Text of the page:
Architecture has always had its starting point from the image, regardless whether poetical (Schinkel, Semper, Wright), ironic (Stirling, Isozaki, Ishiyama) or critical (Eisenman, Koolhaas). Thus, architecture has always been the preferred medium for the visualization and implementation of social utopias. Just remember the power of the ideal cities envisioned by Leonardo, Leonidov, Taut or Le Corbusier. Sketches, diagrams, ornament and collage, allegory and montage are the classical techniques to visualize the utopian dreams. Contrary to that, today the inexhaustible image reservoir of the Internet and the manipulative power of the digital imaging techniques seem to undermine each creative act. As today’s drawing tools come from the toolbox of the computer program and digital algorithms replace sketch, hand drawing and watercolor, what does it mean for the cognitive side of architecture?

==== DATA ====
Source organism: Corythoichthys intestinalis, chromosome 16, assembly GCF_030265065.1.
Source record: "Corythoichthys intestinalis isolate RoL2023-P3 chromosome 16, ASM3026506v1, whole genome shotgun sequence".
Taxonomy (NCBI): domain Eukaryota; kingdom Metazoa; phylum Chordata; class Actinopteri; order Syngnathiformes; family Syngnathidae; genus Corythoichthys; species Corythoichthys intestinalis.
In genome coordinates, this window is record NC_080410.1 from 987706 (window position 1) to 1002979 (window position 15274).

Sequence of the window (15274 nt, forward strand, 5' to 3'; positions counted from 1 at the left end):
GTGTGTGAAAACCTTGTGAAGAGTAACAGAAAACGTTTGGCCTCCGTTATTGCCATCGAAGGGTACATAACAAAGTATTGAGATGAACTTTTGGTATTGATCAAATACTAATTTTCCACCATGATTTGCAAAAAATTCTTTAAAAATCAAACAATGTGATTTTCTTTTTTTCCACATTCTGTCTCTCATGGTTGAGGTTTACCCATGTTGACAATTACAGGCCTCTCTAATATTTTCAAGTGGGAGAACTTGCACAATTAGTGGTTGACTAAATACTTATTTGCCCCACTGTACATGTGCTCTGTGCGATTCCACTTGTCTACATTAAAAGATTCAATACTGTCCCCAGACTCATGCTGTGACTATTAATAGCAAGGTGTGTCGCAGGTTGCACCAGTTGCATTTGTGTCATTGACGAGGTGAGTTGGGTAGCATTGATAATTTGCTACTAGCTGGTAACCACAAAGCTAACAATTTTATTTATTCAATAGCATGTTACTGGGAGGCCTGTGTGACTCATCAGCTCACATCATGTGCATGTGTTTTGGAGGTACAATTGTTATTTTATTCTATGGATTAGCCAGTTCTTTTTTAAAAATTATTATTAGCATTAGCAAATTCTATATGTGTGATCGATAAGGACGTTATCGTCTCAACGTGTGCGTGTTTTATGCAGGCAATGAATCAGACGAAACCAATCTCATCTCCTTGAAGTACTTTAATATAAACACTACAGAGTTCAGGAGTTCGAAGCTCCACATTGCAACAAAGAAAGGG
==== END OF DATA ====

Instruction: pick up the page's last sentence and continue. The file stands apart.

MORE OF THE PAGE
Despite their ephemerality, the digital imaging techniques possess a historical dimension. Image and ornament still seem to be suppressed in the architectural subconsciousness. Until today the traumatic experience of the modernist iconoclasm still seem to obstruct an unprejudiced view on the New Power of the Image (Burda/Maar). Obviously – idolatry, iconophily, iconoclash (Latour) and other forms of image fetishism are no simple aberrations of postmodernism. Interestingly, in the early machine age it was believed that there was no space left neither for images nor for ornaments. Today, however, digital imaging technology undoubtlessly is forced into a new unity with the digital iconicity. On the one hand this seems to call for a reconceptualization of the ornament debates of early modernism, on the other hand it sheds new light on the role of the historical Bauhaus. It was Gropius who aimed at “art and technology – a new unity” in the 1920ies. Of course, Gropius did not intend to homogenize and level out culture, but he rather opted for a mutual interplay between art and technology, with architecture as its catalyst. In the light of the cultural logic of the digital image technologies, today we may talk about the necessity of a new unity between art and technology, media art and media technology, mediated by the integrating force of architecture; as one of the essential cultural practices of image production and manifold image transfer. How is architecture epistemologically influenced by the digital image production? Which roles do architectural images play in the transformation and reflection of the architectural reality? What are their secret preferences and their hidden ideologies?